I’ve been feeling a bit run down lately and part of my self-care regimen has (obviously) been the online watching of a lot of back-episodes of the TV shows I’ve missed this summer. Over the last couple days, I’ve been catching up on that Tim Gunn and Heidi Klum-fueled hour of eyecandy for armchair fashionistas: Project Runway (Season 10). Finally, I was up to last week’s challenge – episode 6: “Makeover My Friend.”
It was one of those “real women” challenges when the Project Runway designers make clothes for non-model folks. Oh, yeah, theoretically the folks they should be making clothes for most of the time anyway.
But I digress.
The episode quickly became a size-bashing fest courtesy of (to my Desi shame) the one South Asian American designer, Ven Budhu. Dear old average-sized Ven apparently has some serious hatred of women he’s working on – because he took every opportunity possible during the episode to baby-moan about how “shocked” he was that his model was perhaps a *titter, titter, laugh* SIZE 14! And how it was “obviously unfair” that he had the “largest” model when others had clients who were the same size as regular models.
But Ven didn’t just keep it to himself, or his mentor, or his fellow contestants. He took it right to his client herself – commenting how “surprised” he was at how pretty she looked after the haircut part of her makeover, and how, even though she didn’t want to wear black, he had decided to go with black because it was (get your pinch-face on) “slimming.”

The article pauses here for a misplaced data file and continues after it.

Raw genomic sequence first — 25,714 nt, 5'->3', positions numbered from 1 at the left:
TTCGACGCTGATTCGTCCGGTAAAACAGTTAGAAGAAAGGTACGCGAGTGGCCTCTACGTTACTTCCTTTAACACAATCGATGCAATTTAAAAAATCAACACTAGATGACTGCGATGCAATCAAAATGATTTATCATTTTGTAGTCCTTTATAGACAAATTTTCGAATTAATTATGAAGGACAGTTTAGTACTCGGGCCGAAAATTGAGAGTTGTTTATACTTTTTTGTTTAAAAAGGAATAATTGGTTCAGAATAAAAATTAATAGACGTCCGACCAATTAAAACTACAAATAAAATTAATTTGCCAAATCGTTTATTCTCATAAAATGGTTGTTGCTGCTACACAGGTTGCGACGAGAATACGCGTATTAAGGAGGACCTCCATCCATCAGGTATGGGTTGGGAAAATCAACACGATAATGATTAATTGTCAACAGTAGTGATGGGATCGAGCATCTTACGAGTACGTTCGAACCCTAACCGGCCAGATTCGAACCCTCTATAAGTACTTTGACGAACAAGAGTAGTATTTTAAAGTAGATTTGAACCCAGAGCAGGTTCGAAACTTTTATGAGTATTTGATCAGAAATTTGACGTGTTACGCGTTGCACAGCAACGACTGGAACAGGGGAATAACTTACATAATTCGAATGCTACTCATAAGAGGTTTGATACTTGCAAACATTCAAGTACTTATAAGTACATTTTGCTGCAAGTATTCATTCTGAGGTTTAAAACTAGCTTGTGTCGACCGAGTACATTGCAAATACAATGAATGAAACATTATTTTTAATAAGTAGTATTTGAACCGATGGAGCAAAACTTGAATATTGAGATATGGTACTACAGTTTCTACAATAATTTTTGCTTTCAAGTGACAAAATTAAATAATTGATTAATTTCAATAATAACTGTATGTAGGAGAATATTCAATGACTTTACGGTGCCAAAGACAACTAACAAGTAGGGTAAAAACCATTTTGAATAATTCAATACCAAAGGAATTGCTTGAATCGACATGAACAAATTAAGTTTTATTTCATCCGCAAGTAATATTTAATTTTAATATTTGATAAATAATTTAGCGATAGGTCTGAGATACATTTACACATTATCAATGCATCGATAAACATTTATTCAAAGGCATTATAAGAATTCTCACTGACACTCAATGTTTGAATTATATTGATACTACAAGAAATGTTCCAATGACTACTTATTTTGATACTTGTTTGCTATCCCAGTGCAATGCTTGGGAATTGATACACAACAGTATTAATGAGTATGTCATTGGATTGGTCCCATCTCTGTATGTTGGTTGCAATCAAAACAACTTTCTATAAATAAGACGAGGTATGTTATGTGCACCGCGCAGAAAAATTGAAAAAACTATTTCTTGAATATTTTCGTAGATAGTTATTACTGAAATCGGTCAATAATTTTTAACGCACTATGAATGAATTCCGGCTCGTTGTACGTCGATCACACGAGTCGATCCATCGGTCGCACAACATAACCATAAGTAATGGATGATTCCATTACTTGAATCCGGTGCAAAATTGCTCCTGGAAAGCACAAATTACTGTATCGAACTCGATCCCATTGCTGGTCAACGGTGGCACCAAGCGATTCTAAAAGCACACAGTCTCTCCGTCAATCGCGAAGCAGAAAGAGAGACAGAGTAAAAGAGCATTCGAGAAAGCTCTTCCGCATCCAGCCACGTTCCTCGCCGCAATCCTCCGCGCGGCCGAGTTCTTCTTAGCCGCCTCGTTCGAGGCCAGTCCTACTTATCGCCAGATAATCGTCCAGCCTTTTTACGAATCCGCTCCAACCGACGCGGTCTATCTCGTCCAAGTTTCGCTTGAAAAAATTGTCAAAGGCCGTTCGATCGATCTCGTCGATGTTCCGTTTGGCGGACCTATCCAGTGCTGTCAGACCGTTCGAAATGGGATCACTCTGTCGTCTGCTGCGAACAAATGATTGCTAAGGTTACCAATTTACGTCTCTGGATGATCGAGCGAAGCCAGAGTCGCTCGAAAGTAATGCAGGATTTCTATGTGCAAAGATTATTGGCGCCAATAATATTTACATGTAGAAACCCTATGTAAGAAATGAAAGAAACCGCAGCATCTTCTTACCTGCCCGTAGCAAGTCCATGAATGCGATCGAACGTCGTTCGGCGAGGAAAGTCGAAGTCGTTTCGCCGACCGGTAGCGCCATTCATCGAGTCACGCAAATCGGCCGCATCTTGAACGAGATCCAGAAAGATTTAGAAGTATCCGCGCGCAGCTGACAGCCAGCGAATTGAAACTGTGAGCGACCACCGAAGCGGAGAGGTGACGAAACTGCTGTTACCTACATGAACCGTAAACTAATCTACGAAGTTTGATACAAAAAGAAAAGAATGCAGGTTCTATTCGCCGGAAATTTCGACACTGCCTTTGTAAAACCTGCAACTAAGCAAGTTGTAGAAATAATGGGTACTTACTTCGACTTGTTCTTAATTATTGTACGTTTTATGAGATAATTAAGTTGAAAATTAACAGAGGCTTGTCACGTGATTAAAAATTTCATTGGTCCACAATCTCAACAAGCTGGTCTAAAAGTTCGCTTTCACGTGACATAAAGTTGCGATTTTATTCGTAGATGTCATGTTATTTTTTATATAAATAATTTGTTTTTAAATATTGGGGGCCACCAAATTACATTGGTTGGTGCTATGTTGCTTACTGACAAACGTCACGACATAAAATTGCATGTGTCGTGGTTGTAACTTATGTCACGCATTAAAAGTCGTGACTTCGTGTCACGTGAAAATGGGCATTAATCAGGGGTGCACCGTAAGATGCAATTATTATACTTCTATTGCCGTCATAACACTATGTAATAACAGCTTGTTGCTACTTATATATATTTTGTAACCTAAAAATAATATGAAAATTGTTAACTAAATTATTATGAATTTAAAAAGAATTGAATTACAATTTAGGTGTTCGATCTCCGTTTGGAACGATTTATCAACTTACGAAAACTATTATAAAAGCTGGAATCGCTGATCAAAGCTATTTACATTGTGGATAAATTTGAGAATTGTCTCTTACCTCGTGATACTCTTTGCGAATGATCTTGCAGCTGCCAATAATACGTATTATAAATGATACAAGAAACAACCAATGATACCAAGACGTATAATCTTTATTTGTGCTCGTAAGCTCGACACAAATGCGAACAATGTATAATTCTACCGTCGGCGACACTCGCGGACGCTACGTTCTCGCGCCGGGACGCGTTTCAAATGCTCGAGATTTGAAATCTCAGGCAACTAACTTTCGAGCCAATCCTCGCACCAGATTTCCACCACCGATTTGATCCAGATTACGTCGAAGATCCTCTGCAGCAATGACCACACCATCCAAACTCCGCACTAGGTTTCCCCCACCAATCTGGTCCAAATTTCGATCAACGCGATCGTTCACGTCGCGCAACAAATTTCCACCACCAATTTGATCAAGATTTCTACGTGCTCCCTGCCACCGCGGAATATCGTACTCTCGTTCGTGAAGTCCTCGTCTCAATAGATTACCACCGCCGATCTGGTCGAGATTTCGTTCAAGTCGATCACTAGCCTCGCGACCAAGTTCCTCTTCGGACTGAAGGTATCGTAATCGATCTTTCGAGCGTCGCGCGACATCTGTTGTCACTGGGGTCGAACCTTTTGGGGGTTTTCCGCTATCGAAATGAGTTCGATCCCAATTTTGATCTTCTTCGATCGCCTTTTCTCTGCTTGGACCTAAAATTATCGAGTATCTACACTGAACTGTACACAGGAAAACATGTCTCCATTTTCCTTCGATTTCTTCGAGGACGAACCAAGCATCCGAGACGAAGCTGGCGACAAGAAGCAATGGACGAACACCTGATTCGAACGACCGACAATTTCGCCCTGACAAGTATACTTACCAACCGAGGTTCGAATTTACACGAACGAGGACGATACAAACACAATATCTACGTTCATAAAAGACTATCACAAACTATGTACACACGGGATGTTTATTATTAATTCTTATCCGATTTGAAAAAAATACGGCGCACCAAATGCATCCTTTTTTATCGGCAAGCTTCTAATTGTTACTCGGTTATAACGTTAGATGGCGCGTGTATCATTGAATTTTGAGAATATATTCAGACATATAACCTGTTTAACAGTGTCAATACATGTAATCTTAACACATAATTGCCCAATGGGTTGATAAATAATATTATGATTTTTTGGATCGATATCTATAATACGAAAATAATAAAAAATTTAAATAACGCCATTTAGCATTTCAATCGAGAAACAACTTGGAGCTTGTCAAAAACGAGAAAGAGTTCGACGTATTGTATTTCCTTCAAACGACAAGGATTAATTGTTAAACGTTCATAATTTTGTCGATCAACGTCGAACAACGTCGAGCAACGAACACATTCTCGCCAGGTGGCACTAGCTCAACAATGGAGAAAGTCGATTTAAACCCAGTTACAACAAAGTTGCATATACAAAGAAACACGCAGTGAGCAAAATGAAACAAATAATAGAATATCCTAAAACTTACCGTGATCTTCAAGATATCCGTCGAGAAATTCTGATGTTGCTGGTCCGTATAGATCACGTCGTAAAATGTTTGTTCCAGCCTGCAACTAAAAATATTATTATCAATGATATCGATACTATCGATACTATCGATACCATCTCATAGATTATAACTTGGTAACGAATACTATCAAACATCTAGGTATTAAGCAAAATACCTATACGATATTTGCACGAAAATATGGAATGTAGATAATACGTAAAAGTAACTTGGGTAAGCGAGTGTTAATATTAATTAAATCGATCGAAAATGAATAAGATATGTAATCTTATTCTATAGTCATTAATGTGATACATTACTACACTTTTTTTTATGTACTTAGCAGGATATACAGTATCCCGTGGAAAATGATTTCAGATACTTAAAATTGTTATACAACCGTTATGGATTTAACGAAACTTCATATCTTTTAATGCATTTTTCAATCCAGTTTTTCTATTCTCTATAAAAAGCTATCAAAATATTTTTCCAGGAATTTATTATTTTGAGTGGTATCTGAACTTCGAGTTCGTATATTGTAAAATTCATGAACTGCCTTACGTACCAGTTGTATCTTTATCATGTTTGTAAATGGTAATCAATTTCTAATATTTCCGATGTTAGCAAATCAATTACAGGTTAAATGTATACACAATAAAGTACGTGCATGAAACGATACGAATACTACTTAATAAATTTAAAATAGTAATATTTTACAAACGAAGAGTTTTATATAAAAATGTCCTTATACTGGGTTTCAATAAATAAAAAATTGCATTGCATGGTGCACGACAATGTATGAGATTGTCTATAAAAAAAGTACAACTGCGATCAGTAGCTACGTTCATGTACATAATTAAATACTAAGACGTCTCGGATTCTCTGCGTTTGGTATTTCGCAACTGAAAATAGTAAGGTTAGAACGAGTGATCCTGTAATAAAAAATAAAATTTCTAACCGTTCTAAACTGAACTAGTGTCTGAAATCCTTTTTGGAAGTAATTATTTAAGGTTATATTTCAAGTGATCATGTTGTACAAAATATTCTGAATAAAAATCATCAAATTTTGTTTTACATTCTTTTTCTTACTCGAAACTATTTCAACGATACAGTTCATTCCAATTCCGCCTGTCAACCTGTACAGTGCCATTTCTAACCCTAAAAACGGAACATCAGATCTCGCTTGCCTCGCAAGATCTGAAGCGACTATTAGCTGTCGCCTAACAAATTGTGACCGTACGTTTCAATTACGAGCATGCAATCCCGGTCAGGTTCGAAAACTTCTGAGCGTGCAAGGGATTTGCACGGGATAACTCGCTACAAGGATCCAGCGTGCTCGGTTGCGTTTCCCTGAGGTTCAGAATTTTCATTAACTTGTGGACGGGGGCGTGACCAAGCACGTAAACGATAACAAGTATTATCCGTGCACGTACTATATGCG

Check out this terrible-funny recap from tvgasm, or this clip from Hulu entitled, appropriately, “Bad Budhu” to get an up close and personal load of his kvetching to Tim Gunn (“she has no shape,” “she has no style”), deadpan disgust, and “oh none of these belts are big enough for your ginormousity” insulting statements. His antics were so bad both behind his client’s back and right smack in front of her face that he made her and the friend who dragged her in for a makeover in the first place actually CRY. (Oh, yeah, and me too.)
Meanwhile, even previously crabby designers (Elena, Gunnar, I’m looking at you, darlings) were having sob-worthy love-fests with their clients. Things were all fairy-wands and rainbow-scented unicorns, even with some of the normally mean judges (Nina Garcia, Fashion Editor of Marie Claire magazine, I am so looking at you), fashion was meant to uplift a woman, bring out her real personality, make her more herself, but better! (Clap! Clap! Pixie Squeal! Hooray!)
But affect-challenged Ven wasn’t having any of that. No, he was old-school, all the way. Fashion isn’t to make you feel good! Fashion is about unflattering dressing room lights, funhouse mirrors for trying on swimsuits, and a nosy saleswomen who pops open the curtain right when you’re naked only to suggest you need SPANX.
For the rest of this rant, please visit Adios, Barbie!